Cyndi Lauper (b June 22nd) received the Grammy for Best New Artist in 1984. Her debut album She’s So Unusual (1983) got to #4 on the Billboard charts and spawned five Top 30 hits, four in the Top Five. I own this album.
Her follow-up album True Colors (1986) generated three Top 12 songs, two of which were Top 3. I never got this one.
In fact, I essentially lost track of her career until my wife bought me her 2003 CD, At Last, a decent covers album.
Cyndi composed music and lyrics for the Broadway musical Kinky Boots, based on the 2006 film; Harvey Fierstein wrote the book. It opened on Broadway in April 2013. The musical received 13 nominations, winning six, including Best Musical and Best Actor. She won the award for Best Original Score, the first woman to win solo in this category. The show had a six-year run with 2,507 regular performances before ending its Broadway run in April 2019.
She was nominated for the Rock and Roll Hall of Fame in 2023. She was #2 after George Michael in the fan vote but did not get in. When Billboard had a readers’ poll of who was snubbed among those on the ballot, more than half picked her. (I checked Warren Zevon.)
Here’s her website. In October 2022, she noted that she had started her “‘Girls Just Want To Have Fundamental Rights’ Fund, which was formed to financially support women’s issues in an inclusive way.”
She appeared in an episode of Finding Your Roots this season. Here’s a segment about her ancestors playing a part in a Swiss peasant rebellion
The photograph was from 2014 when “LGBT youth advocate Cyndi Lauper traveled to Washington, D.C., on Oct. 22 to commemorate the 40th Anniversary of the Runaway and Homeless Youth Act.”
I often see her in TV commercials plugging a product to treat her psoriasis.
Here is a 2023 THR interview. “Cyndi Lauper on New Documentary, LGBTQ Fans and Not Loving Her First Recording of ‘Girls Just Want to Have Fun’: ‘It Was Like Yawn and Boring'”
Girls Just Want To Have Fun, #2 pop for two weeks in 1984
Time After Time, #1 for two weeks pop, #1 for three weeks adult contemporary in 1984
She Bop, #3 pop for three weeks in 1984
All Through The Night, #5 pop, #4 AC in 1984
Money Changes Everything, #27 pop in 1985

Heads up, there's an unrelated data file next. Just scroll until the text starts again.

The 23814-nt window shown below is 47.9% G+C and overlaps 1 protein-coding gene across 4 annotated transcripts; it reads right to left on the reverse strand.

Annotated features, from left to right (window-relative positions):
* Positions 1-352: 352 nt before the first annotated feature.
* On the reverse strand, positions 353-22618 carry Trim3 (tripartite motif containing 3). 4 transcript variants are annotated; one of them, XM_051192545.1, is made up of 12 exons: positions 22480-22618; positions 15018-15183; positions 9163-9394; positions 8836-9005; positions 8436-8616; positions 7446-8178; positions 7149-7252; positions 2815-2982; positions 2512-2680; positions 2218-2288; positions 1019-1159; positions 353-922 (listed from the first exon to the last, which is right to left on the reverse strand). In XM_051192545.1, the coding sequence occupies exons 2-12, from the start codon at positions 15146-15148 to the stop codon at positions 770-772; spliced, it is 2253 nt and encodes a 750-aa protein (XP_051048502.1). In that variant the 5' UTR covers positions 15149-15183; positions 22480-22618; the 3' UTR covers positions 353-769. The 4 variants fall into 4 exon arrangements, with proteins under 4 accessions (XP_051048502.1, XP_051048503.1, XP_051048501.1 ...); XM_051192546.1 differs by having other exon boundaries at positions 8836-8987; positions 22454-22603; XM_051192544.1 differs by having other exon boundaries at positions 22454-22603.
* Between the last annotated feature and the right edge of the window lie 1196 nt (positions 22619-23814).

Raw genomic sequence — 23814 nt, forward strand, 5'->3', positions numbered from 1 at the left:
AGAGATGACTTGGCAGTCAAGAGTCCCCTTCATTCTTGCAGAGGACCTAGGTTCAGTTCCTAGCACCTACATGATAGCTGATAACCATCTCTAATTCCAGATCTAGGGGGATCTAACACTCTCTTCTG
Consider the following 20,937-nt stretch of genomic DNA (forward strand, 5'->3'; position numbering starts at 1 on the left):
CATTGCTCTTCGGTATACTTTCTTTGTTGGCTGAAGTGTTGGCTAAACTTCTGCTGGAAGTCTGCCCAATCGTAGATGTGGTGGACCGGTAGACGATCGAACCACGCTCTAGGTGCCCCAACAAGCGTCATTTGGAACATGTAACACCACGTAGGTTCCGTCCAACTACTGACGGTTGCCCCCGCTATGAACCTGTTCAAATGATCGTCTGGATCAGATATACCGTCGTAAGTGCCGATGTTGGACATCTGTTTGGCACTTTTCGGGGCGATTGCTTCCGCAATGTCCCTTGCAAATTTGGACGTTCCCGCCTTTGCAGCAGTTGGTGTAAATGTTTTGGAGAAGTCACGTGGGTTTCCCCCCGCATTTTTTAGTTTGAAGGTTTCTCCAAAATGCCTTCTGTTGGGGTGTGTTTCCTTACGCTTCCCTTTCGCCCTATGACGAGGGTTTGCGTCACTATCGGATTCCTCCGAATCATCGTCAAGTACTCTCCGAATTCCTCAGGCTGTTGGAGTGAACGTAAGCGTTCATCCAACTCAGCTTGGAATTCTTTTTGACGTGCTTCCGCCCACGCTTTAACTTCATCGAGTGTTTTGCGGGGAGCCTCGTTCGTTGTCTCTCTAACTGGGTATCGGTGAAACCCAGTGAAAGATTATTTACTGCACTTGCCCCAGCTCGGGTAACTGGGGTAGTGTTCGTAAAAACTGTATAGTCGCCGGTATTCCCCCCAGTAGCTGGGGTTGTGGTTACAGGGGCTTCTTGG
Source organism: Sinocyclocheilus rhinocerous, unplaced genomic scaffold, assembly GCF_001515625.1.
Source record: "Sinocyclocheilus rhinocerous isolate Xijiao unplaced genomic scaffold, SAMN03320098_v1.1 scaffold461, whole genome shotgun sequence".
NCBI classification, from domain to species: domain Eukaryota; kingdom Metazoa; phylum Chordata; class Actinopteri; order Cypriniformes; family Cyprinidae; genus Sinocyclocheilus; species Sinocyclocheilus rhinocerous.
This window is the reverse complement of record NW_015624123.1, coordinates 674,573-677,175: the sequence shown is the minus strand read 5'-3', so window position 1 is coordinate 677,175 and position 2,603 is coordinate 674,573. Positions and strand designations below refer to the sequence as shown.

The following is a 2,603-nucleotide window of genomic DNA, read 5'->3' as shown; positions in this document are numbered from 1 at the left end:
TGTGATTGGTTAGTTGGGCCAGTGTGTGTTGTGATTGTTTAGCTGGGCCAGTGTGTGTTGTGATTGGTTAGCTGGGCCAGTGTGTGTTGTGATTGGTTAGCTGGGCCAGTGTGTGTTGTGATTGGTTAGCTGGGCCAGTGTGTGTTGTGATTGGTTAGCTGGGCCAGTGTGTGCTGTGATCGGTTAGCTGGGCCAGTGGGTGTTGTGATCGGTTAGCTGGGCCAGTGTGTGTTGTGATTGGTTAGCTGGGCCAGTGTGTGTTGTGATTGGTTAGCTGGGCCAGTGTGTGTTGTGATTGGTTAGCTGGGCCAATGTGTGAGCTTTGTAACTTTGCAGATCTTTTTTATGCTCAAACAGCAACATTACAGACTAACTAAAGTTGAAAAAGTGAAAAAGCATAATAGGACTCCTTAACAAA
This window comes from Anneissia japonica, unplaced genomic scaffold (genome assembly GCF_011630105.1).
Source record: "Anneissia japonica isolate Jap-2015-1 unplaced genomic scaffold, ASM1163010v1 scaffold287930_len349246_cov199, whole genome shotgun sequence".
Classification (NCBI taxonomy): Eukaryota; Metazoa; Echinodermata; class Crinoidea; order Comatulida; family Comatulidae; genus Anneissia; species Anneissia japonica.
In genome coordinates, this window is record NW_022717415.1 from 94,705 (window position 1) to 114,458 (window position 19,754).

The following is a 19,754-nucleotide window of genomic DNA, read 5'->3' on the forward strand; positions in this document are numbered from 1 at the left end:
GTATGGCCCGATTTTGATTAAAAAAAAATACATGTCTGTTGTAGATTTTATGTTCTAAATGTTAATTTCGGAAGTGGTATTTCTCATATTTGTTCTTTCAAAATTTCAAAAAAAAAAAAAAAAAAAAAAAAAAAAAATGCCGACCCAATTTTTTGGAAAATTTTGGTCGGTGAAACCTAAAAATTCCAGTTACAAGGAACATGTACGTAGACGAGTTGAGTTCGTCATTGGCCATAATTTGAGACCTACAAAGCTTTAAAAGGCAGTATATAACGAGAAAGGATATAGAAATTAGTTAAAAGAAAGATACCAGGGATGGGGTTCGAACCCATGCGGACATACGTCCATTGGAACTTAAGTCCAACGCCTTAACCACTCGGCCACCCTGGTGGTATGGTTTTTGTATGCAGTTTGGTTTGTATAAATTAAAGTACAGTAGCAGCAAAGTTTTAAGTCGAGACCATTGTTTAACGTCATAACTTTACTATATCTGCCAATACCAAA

The Goonies ‘R’ Good Enough, #10 pop in 1985
True Colors, #1 for two weeks pop, #5 AC in 1986
Change of Heart, #3 in 1987
Everybody Say Yeah from the Broadway Cast Album of Kinky Boots
Men At Work
I have two albums by the Australian group Men at Work, the quintet featuring Colin Hay (b. June 29th) on vocals and guitar. Business as Usual (1982) was #1 on the Billboard album charts for fifteen weeks. Cargo (1983) reached #3 for five weeks. The group won the Best New Artist Grammy in 1983.
They broke up between 1986 and 1996, then split again in 2002, though Hay and Greg Ham played as MaW with guest musicians.
As I noted back in 2012 and Arthur mentioned more recently, “In June 2009, the band was sued for copyright infringement, the allegation being that the flute part was lifted from a 1932 Australian song called ‘Kookaburra.'”
(This is sad: “Ham took the verdict particularly hard, feeling responsible for having performed the flute riff at the centre of the lawsuit and worried that he would only be remembered for copying someone else’s music, resulting in depression and anxiety. Ham’s body was found in his home on 19 April 2012 after he suffered a fatal heart attack at age 58.” Here’s a brief video showing the comparisons. )
But Men at Work founder Hay has continued as a solo musician, putting on albums and tracks on movie soundtracks and television programs. I know him best from his three appearances on the sitcom Scrubs. Hay has been a member of Ringo Starr & His All-Starr Band.
Who Can It Be Now, #1 pop in 1982
Down Under, #1 pop for four weeks, #13 AC in 1982
Overkill, #3 pop, #6 AC in 1983
It’s A Mistake, #6 pop, #10 AC in 1983
Overkill – Colin Hay on Scrubs (2002)
One other notable musician was born in June 1953. Johnny Clegg (b. June 7th) was a “South African musician, singer-songwriter, dancer, anthropologist, and anti-apartheid activist. ” His Wikipedia page notes that he kept forming interracial bands in apartheid South Africa, including Juluka and Savuka.
He had two albums with Savuka to reach the lower rungs of the Billboard charts, Shadow Man (#155 in 1988) and Cruel, Crazy Beautiful World (#123 in 1990).
Johnny Clegg was diagnosed with pancreatic cancer in 2015, ultimately leading to his death on 16 July 2019.
Scatterlings of Africa – Juluka, #106 in 1983, which also appeared on the Rain Man soundtrack (1988)
Dela – used in the film George of the Jungle
Life Is A Magic Thing – used in the film FernGully: The Last Rainforest
Asimbonanga (live), dedicated to Nelson Mandela